Group rallies in bid for City Council to act on Staples Ranch Comments on Stories, posted by Editor, Pleasanton Weekly Online, on Jul 20, 2010 at 8:53 am
After nearly five years of delays in the approval process for the development of Stoneridge Creek, a continuing life retirement community on the Staples Ranch site, 35 Pleasanton seniors took matters into their own hands this week, rallying in front of the Civic Center and signing a petition asking the City Council to approve the project.
Read the full story here Web Link posted Tuesday, July 20, 2010, 7:57 AM
Posted by Nosy Neighbors, a resident of the Pleasanton Heights neighborhood, on Jul 20, 2010 at 11:27 am
A word of caution to the Peoples Republic of Plea...er, I mean the city council. Do not (Word removed by Pleasanton Weekly Online staff) the senior citizen community of this town or you will all be filling out new resume`s next year.
If you thought a few disgruntled parents wanting to impose a new property tax or a group of developers trying to build a few homes were causing you conniption fits, just wait until an organized, politically motivated & ticked off group of angry blue-haired seniors start making noise. You do not want to make this demographic angry. They have all the time in the world plus children & grandchildren just waiting to help out Nana & Papa in their time of need. Besides, you should have green lighted this years ago, now go & do the right thing!
Posted by tired of the mayor, a resident of the Birdland neighborhood, on Jul 20, 2010 at 7:17 pm
Barry, you are so right. The delays are because of the mayor. First she moved to put in the Stoneridge extension without doing an environmental impact report; which is required by state law. The city was forced to settle a lawsuit on that which delayed things. Then one of the conditions of the settling of the lawsuit was to give 10 days notice on hearings. The mayors staff did not do that which caused yet another long delay. This development should have been approved long ago but the mayor has really messed things up. If you want things to go quicker, get rid of our mayor. Have someone there who follows the law and does not do behind door negotiations and does not do bait and switch. This slimy politics only works in a community where people are not paying attention; not Pleasanton.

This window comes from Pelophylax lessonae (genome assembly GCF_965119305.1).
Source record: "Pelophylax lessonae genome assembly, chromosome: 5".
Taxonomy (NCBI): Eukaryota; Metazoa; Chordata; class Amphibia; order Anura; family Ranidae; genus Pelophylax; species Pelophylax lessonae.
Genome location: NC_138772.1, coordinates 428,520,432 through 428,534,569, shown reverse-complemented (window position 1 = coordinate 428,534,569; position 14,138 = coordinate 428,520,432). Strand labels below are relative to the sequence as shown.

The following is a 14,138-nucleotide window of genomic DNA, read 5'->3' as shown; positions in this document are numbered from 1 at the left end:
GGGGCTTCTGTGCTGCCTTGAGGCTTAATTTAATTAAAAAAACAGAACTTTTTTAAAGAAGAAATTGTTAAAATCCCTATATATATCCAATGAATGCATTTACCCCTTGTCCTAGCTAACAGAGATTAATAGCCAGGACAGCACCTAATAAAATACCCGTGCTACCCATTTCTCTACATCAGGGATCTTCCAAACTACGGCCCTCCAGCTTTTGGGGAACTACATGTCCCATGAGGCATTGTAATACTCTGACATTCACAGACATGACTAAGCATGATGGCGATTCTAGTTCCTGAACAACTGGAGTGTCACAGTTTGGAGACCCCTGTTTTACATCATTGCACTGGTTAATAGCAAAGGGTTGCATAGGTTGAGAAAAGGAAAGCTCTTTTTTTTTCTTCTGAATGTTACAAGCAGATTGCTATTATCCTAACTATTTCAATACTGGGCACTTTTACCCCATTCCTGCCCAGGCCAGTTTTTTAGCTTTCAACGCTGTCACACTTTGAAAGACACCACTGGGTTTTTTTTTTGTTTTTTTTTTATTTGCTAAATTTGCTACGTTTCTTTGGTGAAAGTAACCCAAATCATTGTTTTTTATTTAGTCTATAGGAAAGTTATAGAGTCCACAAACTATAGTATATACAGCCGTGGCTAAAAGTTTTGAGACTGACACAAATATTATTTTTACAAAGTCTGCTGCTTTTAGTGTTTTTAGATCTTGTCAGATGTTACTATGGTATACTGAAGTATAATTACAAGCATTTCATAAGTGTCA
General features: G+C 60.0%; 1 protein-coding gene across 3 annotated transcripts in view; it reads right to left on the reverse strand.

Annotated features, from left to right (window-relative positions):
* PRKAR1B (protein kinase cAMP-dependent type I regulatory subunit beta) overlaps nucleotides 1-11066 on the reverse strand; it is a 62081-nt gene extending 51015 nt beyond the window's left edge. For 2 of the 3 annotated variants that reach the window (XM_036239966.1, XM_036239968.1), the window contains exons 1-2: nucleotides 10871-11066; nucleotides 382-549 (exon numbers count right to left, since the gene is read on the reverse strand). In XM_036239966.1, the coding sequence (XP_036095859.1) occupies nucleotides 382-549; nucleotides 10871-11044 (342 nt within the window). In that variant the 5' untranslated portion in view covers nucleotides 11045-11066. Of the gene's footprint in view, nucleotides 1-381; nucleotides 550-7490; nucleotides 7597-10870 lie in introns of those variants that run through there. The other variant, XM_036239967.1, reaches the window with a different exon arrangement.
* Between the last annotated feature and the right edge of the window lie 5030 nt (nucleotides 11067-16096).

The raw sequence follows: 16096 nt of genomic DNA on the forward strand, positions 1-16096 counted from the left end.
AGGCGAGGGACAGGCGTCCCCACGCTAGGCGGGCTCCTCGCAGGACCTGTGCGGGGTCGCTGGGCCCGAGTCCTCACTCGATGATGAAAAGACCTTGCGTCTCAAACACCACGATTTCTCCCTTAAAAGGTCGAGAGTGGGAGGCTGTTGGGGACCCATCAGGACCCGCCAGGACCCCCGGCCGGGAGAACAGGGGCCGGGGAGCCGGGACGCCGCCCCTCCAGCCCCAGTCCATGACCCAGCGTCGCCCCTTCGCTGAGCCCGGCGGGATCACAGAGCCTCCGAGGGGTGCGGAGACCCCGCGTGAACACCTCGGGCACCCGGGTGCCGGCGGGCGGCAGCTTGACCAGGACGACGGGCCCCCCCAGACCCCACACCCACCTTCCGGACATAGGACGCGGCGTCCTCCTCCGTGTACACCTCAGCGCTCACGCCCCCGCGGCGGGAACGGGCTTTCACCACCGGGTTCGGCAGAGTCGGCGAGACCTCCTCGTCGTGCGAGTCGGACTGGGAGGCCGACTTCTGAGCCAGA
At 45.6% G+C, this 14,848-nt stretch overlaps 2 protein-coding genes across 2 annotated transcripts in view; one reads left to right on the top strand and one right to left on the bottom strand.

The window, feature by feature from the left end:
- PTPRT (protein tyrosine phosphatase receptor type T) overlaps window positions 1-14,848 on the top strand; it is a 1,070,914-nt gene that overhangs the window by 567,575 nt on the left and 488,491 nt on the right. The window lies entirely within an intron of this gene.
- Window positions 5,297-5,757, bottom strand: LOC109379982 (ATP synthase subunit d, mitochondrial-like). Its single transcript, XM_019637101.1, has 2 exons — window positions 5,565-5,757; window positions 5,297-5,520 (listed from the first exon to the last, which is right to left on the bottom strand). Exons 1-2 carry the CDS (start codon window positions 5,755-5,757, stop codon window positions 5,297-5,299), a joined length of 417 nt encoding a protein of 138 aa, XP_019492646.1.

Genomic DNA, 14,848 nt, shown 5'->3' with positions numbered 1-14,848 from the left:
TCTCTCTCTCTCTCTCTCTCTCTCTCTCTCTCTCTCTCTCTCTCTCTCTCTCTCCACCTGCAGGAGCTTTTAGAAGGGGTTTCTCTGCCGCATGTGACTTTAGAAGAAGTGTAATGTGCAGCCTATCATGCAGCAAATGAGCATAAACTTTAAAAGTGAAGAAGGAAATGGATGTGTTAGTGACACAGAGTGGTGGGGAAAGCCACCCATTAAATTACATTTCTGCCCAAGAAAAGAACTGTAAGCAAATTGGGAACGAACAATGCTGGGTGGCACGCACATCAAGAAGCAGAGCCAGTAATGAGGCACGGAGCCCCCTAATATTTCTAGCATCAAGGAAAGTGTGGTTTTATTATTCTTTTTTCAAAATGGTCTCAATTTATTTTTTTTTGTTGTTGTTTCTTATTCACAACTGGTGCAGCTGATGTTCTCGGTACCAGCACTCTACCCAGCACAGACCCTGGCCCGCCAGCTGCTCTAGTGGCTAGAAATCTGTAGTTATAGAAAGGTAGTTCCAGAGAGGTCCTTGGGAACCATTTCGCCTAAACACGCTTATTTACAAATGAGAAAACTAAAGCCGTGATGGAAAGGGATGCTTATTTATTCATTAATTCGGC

Posted by westsider, a member of the Foothill High School community, on Jul 20, 2010 at 8:44 pm
Hey 'tired of the mayor,' I'm not a big Jennifer Hosterman fan either, but please don't lie about things, OK? When you say "she moved to put in the Stoneridge extension without doing an EIR" well, that's a lie. The EIR was done. Then another one was done after some folks out on Stoneridge complained that a weed wasn't mitigated for.
And when city staff messed up on the Stoneridge Drive notification technicalities, she was rightfully angry about it.
So vote for whoever you want to in November, but please stop lying about the facts.
Posted by Pepper, a resident of the Del Prado neighborhood, on Jul 20, 2010 at 9:23 pm
She is a wacko and deserves to voted out of office. Want a fact? When she originally ran for office she promised to resolve the traffic congestion in town and specifically cut through traffic. It is worse than ever and she has done absolutely nothing. Vote her out and get someone with capability in the job.
Posted by delaying is disgusting, a resident of the Another Pleasanton neighborhood neighborhood, on Jul 20, 2010 at 10:41 pm
The string of phony excuses and delays are truly disgusting...as are the lying, childish delayers. The tactics are So obvious.
Funny how with the new mandate for more subsidized housing, there can't be unnecessary driving farther than necessary. Yet the discusting delayers have for decades been making thousands of people drive SIX times farther than necessary, every day, to get to their jobs in our business park....rather than being allowed to use the direct route. The delayers are such selfish people trashing the environment. They are likely the hypocrites who lie about being responsible about environment....blind to their own destruction.
Posted by Chris, a resident of the Del Prado neighborhood, on Jul 21, 2010 at 12:00 am
The problem is not the mayor, but rather the individuals stuck in time who honestly still believe the Stoneridge extention is not needed. Get your head out of the sand! The traffic circulation in town would have been improved if the deal was done when first talked about those many years ago.